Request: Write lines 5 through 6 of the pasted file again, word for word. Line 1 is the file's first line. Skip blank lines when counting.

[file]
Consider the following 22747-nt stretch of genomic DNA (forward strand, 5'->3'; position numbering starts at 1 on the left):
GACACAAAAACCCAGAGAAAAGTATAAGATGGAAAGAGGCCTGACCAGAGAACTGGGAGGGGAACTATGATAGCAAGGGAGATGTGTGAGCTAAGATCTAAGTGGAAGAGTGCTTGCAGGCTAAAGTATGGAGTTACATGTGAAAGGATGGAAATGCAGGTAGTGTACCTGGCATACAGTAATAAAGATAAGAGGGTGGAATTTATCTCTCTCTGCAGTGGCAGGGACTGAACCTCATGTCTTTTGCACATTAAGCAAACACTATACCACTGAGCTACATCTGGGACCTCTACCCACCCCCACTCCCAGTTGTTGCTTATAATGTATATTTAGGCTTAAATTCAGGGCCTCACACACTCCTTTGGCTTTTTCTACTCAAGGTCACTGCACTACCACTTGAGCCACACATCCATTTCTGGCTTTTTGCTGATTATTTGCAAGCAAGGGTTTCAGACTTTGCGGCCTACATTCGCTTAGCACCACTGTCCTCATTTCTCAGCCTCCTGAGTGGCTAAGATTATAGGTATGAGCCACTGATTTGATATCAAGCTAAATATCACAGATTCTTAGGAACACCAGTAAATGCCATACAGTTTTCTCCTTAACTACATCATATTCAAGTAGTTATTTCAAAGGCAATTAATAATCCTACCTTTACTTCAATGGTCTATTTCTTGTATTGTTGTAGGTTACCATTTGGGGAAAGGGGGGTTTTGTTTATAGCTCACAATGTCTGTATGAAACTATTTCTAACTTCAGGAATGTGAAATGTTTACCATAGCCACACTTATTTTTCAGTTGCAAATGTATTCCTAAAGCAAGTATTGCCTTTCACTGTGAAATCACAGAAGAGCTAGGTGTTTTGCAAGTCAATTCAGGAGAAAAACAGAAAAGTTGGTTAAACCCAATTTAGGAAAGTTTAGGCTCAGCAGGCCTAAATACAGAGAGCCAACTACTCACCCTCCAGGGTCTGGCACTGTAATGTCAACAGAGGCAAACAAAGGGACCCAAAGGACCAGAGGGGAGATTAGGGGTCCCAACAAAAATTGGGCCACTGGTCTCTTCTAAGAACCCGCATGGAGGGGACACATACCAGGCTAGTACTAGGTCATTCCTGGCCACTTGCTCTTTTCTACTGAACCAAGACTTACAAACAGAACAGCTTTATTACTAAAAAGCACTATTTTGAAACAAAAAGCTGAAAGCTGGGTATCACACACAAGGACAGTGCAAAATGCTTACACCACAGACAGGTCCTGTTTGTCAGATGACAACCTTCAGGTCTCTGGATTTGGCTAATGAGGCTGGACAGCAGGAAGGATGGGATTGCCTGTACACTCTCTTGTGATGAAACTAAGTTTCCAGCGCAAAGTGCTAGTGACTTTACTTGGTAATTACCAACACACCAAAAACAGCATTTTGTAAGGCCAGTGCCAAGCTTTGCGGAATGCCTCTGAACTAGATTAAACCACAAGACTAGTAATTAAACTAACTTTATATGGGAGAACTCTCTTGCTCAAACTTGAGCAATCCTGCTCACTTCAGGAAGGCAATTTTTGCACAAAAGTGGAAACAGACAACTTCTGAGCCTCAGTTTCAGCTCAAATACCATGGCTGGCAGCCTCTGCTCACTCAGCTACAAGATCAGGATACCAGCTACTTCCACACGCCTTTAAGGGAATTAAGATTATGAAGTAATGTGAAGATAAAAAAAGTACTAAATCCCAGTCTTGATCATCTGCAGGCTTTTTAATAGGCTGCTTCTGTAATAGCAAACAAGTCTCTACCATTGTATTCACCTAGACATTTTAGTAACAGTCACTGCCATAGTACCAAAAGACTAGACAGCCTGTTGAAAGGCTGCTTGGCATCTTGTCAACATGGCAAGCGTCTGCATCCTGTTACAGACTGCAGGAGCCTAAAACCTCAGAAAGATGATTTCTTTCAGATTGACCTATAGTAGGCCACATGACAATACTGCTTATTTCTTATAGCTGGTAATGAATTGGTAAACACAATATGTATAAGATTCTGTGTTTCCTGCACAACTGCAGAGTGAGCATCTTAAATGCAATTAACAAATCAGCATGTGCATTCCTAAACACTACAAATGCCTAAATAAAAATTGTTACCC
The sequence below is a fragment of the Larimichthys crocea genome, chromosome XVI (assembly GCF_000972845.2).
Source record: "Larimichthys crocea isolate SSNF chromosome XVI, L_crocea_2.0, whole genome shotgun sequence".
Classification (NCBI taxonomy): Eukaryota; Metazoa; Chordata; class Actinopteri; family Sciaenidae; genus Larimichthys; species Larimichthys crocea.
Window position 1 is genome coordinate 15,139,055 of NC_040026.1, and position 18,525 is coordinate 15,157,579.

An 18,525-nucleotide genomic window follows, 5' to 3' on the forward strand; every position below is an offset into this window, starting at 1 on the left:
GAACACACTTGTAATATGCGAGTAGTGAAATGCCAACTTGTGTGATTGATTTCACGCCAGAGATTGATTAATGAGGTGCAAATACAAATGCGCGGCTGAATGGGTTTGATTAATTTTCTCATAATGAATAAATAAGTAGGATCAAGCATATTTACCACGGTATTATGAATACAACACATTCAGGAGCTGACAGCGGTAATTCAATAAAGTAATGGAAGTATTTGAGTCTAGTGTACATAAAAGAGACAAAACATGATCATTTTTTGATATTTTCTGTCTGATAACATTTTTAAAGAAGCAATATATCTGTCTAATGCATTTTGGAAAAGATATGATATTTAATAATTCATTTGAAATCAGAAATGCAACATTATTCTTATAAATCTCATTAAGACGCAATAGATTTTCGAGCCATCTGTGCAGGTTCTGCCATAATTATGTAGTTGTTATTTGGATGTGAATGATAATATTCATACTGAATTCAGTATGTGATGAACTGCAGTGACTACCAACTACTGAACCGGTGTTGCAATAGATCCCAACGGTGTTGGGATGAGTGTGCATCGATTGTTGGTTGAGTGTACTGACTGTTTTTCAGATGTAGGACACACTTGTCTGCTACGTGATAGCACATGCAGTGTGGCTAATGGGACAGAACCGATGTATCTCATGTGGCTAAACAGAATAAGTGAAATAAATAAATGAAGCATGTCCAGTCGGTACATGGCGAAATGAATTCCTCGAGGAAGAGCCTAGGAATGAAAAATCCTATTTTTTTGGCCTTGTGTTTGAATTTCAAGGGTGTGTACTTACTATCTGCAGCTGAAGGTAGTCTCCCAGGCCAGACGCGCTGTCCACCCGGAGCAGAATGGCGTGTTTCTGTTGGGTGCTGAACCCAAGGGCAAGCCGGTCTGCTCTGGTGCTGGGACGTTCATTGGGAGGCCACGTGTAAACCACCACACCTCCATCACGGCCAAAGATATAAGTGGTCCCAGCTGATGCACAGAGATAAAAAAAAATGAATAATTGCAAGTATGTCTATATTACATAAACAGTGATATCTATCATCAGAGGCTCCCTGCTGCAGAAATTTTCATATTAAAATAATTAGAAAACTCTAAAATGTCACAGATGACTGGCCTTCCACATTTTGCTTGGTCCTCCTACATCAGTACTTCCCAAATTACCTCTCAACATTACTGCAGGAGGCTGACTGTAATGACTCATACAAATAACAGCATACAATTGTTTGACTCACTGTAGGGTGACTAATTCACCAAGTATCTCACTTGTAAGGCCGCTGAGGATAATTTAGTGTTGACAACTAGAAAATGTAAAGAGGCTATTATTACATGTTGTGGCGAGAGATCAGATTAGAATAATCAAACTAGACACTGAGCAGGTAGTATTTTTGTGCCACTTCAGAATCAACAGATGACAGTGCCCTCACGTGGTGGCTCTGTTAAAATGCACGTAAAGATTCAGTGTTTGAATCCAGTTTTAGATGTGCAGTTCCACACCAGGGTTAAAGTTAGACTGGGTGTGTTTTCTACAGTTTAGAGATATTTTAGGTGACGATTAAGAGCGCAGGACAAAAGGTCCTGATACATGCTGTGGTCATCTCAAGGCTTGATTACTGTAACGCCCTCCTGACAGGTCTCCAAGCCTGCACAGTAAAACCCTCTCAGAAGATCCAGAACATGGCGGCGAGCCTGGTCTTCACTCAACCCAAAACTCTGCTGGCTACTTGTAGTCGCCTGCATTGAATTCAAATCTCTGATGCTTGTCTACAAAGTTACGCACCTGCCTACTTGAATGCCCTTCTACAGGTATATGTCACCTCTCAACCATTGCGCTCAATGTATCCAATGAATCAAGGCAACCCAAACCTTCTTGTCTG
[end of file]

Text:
Classification (NCBI taxonomy): Eukaryota; Metazoa; Chordata; class Actinopteri; family Sciaenidae; genus Larimichthys; species Larimichthys crocea.
Window position 1 is genome coordinate 15,139,055 of NC_040026.1, and position 18,525 is coordinate 15,157,579.